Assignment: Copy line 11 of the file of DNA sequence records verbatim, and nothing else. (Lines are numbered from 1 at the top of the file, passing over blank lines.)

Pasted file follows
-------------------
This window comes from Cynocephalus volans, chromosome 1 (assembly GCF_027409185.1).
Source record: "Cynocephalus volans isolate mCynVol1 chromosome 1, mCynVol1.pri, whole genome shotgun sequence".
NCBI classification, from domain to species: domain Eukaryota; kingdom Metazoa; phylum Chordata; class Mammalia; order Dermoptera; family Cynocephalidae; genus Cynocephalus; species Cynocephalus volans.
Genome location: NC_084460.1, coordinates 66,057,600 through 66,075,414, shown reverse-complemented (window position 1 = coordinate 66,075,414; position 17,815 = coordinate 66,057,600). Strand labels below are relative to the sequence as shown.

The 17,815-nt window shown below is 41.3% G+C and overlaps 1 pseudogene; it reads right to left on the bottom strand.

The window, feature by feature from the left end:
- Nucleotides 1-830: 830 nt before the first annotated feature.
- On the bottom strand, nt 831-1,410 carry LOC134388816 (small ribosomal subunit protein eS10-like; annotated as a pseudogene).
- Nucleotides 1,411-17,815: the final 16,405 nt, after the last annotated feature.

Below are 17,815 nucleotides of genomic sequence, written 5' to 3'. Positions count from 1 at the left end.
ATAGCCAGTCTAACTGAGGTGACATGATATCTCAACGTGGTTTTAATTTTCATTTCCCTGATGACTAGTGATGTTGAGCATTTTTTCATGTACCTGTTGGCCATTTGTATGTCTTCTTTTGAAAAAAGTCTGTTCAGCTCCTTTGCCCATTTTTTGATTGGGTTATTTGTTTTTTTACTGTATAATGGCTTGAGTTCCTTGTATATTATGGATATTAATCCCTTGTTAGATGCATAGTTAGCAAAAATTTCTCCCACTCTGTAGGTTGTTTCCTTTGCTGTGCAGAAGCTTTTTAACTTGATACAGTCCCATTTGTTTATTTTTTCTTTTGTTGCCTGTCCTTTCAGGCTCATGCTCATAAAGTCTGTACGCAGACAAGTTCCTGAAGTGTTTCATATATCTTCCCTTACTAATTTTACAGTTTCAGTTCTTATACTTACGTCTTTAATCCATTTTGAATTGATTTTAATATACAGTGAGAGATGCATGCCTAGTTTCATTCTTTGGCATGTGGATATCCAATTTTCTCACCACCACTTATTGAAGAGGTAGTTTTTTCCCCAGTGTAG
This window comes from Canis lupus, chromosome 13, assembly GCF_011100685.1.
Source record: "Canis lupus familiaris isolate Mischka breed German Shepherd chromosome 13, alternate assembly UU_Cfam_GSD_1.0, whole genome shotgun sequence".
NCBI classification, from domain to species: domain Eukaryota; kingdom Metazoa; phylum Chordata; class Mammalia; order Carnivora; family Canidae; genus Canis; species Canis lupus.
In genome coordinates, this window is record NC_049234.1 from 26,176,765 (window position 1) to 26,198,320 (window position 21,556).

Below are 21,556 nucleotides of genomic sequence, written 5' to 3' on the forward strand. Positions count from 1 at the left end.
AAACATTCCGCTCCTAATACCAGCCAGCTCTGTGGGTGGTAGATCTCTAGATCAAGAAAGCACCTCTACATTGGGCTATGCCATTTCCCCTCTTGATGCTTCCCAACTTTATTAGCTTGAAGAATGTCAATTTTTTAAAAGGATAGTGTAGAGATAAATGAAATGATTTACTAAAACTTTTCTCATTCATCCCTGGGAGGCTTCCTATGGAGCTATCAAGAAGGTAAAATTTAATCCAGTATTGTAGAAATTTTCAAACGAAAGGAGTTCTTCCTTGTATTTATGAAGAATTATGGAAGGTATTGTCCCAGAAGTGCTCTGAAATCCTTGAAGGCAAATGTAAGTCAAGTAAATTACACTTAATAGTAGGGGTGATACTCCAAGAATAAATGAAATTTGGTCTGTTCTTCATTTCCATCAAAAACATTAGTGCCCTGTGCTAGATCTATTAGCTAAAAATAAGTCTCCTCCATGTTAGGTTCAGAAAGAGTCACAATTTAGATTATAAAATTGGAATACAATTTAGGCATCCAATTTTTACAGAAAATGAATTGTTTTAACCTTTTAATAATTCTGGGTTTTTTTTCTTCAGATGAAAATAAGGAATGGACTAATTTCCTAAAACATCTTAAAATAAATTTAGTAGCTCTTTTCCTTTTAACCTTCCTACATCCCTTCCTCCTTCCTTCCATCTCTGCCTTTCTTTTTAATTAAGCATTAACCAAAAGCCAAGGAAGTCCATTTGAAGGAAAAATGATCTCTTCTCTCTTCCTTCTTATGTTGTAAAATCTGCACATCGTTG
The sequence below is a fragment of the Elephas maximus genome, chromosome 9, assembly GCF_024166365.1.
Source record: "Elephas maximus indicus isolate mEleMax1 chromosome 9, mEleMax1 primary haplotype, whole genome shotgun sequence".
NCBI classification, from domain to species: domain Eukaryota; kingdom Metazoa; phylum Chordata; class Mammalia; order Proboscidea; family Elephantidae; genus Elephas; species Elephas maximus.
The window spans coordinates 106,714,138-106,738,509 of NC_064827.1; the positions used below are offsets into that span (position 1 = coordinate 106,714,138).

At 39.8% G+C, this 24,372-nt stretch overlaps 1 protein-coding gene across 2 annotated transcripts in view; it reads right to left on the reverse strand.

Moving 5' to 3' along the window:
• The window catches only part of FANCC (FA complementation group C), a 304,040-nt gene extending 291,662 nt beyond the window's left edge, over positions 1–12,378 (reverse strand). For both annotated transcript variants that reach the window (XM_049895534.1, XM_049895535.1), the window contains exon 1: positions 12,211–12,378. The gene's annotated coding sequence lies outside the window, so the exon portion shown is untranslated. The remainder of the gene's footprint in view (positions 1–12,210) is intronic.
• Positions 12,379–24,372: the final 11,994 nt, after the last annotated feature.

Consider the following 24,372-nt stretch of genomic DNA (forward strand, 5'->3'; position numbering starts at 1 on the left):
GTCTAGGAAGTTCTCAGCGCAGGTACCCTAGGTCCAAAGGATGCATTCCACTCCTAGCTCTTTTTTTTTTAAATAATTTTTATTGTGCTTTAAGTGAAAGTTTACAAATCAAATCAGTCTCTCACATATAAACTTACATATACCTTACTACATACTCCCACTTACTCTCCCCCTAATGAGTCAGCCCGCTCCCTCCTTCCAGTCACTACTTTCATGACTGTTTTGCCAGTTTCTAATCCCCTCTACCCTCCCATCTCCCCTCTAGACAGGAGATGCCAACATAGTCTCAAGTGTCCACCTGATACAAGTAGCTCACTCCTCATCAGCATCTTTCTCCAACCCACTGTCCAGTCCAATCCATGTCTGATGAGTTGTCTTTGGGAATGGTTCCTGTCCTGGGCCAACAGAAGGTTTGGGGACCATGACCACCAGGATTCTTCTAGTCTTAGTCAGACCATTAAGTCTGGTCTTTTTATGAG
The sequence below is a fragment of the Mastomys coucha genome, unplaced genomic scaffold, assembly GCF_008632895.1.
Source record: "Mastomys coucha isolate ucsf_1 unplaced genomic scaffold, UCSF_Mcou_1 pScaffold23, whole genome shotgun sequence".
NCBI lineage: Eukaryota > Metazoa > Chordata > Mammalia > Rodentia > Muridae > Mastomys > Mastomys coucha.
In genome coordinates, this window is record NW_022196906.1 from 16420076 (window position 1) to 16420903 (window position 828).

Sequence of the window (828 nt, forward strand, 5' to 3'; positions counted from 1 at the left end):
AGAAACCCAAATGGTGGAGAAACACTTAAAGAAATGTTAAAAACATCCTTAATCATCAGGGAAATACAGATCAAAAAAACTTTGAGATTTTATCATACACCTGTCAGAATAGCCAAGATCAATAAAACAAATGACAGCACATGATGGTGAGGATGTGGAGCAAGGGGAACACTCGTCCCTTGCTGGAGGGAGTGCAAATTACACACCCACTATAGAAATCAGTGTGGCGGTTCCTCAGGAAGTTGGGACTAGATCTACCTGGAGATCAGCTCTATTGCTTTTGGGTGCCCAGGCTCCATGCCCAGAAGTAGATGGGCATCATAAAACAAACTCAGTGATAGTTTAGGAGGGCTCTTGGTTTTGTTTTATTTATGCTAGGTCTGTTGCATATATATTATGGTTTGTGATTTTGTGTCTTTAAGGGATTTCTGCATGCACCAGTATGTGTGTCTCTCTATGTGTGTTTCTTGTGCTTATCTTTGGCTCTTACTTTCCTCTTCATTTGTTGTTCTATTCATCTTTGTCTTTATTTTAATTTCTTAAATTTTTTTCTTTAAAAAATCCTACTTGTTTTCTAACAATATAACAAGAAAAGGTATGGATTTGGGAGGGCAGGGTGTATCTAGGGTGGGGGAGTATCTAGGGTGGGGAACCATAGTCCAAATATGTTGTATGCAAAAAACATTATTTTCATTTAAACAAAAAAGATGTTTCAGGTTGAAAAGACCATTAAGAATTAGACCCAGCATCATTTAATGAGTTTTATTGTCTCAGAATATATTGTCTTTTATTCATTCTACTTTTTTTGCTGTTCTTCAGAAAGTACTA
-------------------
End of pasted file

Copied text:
ATAGCCAGTCTAACTGAGGTGACATGATATCTCAACGTGGTTTTAATTTTCATTTCCCTGATGACTAGTGATGTTGAGCATTTTTTCATGTACCTGTTGGCCATTTGTATGTCTTCTTTTGAAAAAAGTCTGTTCAGCTCCTTTGCCCATTTTTTGATTGGGTTATTTGTTTTTTTACTGTATAATGGCTTGAGTTCCTTGTATATTATGGATATTAATCCCTTGTTAGATGCATAGTTAGCAAAAATTTCTCCCACTCTGTAGGTTGTTTCCTTTGCTGTGCAGAAGCTTTTTAACTTGATACAGTCCCATTTGTTTATTTTTTCTTTTGTTGCCTGTCCTTTCAGGCTCATGCTCATAAAGTCTGTACGCAGACAAGTTCCTGAAGTGTTTCATATATCTTCCCTTACTAATTTTACAGTTTCAGTTCTTATACTTACGTCTTTAATCCATTTTGAATTGATTTTAATATACAGTGAGAGATGCATGCCTAGTTTCATTCTTTGGCATGTGGATATCCAATTTTCTCACCACCACTTATTGAAGAGGTAGTTTTTTCCCCAGTGTAG